What is going on at Standing Rock?

WCC student heads for the front lines to find out the truth

Police from six states have been marshalled by the state of North Dakota to attempt to shut down protests against the Dakota Access Pipeline by tribal members from across the country and their supporters. The pipeline is planned to cross the Missouri within a half mile of the Standing Rock Sioux reservation. The developer of the $3.8 billion pipeline is Energy Transfer Partners of Dallas (Morton County Sheriffa s Office/TNS)

Police from six states have been marshalled by the state of North Dakota to attempt to shut down protests against the Dakota Access Pipeline by tribal members from across the country and their supporters. The pipeline is planned to cross the Missouri within a half mile of the Standing Rock Sioux reservation. The developer of the $3.8 billion pipeline is Energy Transfer Partners of Dallas (Morton County Sheriffa s Office/TNS)

By Andrew Gasiorowski
Contributor

Concerned people traveled and are still traveling to North Dakota to support the Great Sioux Nation in their fight against the Dakota Access Pipeline. Though united by a unified by a common goal there are many reasons to stand with the Sioux. According to the Seattle Times, The U.S. Army Corps of Engineers declined to include an environmental impact statement in their already limited review of the pipeline. This pipeline passes through the Missouri River, which a primary source of drinking water for the Sioux according to a recent article by Business Insider.

As people continue to ask questions, the paramilitary forces guarding the construction grow more aggressive. Each day’s end marks a decline in the relationship between police and water protectors, the name the opponents of the pipeline have taken on.

On Nov. 28, Gov. Jack Dalrymple of North Dakota issued an executive order calling for the mandatory evacuation of the protest area in reference to the harsh winter weather. Although Dalrymple indicated having no plan for forcibly removing protesters from their camps, the evacuation order means that first responders are not obligated to come if called.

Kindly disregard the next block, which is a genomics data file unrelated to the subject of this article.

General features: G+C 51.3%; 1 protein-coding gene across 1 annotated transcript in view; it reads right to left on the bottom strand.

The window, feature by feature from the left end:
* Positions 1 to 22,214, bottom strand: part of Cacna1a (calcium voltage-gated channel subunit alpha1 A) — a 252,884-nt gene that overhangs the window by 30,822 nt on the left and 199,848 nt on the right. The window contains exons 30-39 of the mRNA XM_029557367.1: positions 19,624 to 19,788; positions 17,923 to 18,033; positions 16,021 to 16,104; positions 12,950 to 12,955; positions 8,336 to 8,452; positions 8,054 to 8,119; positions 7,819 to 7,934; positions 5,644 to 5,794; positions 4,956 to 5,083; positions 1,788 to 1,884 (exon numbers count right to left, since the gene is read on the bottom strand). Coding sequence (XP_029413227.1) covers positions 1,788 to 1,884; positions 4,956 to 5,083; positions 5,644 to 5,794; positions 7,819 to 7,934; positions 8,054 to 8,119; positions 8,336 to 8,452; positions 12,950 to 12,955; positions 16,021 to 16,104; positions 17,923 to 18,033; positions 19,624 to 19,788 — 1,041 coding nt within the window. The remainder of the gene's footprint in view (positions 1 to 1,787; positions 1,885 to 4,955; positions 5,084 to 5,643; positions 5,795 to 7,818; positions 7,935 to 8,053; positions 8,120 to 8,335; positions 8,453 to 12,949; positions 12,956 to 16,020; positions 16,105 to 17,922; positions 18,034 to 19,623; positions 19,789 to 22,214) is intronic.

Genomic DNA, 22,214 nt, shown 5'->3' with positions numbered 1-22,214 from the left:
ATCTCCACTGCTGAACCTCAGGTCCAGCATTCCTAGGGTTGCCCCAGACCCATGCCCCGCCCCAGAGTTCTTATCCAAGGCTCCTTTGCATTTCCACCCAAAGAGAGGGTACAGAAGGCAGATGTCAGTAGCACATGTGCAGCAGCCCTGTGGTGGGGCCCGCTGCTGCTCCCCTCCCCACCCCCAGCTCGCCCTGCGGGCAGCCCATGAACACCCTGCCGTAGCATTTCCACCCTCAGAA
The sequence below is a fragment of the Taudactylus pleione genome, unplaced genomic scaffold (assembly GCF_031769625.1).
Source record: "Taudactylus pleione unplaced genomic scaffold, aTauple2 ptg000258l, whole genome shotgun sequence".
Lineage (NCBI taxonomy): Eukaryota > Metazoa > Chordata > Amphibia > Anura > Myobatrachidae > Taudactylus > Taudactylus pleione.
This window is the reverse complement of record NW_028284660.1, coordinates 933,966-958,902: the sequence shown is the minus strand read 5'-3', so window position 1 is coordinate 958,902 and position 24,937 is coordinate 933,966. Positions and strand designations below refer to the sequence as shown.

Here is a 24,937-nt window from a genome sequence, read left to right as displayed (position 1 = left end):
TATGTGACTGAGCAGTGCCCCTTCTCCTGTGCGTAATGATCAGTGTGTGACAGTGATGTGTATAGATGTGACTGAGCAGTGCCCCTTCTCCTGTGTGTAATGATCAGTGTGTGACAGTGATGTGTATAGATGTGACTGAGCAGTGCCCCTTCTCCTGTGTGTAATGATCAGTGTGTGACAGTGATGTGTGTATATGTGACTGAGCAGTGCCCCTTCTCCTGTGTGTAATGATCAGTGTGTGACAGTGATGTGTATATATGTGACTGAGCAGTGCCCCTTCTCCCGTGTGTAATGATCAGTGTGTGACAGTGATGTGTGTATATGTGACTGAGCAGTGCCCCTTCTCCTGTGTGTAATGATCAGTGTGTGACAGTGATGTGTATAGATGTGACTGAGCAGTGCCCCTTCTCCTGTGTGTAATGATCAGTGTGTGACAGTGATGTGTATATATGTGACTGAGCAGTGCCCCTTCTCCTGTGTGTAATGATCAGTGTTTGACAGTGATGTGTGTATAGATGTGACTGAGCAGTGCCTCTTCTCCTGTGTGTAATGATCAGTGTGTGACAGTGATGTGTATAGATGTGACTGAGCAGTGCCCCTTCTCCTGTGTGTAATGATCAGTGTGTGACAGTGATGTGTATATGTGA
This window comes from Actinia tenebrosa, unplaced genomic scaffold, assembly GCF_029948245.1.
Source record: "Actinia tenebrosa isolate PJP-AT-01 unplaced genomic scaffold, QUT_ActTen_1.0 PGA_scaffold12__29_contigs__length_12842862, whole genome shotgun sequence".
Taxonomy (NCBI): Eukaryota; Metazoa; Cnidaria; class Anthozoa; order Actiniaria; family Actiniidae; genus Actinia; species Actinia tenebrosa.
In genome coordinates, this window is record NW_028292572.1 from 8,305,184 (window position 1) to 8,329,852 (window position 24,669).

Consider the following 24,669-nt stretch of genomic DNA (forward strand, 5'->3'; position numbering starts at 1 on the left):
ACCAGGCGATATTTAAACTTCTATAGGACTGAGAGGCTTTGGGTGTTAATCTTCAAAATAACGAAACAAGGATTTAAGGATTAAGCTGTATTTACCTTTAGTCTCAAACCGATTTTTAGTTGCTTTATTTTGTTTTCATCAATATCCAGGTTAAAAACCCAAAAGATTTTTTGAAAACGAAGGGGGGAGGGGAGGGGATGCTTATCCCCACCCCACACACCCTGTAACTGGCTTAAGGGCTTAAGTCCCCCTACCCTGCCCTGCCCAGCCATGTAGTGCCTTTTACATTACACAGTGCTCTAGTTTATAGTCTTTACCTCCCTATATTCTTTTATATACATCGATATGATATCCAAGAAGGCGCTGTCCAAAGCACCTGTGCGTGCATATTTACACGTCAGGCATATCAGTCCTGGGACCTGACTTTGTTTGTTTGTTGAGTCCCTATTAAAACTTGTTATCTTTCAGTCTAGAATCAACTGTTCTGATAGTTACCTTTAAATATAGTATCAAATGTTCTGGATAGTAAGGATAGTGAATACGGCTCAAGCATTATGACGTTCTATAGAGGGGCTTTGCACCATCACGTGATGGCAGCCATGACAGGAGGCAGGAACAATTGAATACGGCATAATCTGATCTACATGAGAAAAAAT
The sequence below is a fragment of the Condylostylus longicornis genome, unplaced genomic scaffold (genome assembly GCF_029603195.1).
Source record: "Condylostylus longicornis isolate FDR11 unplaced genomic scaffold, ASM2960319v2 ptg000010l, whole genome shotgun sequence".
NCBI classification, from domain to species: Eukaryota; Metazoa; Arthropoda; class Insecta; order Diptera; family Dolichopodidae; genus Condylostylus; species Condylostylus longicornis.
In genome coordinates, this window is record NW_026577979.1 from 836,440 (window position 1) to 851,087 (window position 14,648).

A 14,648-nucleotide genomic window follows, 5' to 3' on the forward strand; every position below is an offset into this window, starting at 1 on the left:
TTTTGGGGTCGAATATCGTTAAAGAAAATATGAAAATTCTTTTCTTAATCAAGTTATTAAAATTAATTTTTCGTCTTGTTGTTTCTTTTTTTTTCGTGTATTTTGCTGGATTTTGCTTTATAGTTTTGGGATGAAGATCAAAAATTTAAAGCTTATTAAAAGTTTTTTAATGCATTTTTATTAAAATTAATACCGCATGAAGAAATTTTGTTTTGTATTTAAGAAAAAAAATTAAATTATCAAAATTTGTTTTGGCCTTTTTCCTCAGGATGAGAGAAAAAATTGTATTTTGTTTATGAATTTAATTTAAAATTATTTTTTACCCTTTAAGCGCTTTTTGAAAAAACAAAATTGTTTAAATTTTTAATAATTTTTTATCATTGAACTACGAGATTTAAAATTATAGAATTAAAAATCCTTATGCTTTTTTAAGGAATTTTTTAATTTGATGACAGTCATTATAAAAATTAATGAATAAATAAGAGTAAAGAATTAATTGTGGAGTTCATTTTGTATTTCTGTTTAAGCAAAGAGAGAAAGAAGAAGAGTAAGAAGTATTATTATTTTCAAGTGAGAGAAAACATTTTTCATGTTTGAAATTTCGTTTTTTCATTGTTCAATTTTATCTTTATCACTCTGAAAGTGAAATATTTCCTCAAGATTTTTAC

This may cause problems if more violence breaks out. Parallel to Dalrymple’s order, U.S. Army Corps of Engineers issued a similar statement about the protests that occur on their land. After Dec. 5, it will be unlawful to remain in the camp area.

On Sept. 3, Marcus Frejo and Ursula Young Bear were victims in the first attack in a string of increasingly worse attacks on the water protectors. They were with a group walking up a hill towards a sacred site when they saw bulldozers and trucks.

Frejo yelled for them to stop before security threw him to the ground. He says they began using their trucks and bulldozers as weapons, driving dangerously close to them according to an Indian Country article from Sept. 4,. It climaxed when attacked by dogs went after six people–the bites left marks, 30 more were victim to pepper spray.

“It felt like a set-up,” Young Bear said. Since then the attacks have escalated; rubber bullets and tear gas are now a mainstay. On Nov. 20, police used water cannons in below freezing temperatures to break up crowds.

There is an amount of mystery on the exact amount of force used against protesters. Isolated and away from big cities this isn’t a situation where everyone has a smart phone and is a few clicks away from Facebook. People will spend days in peaceful protest only to find themselves thrust into a violent attack from dogs, rubber bullets, or water cannons according to recent reports.

The next few days will be decisive for the water defenders. The entire country will be watching to see how they handle this transition. People will continue to be skeptical of the police and security forces present. This isn’t over—not by a long shot.

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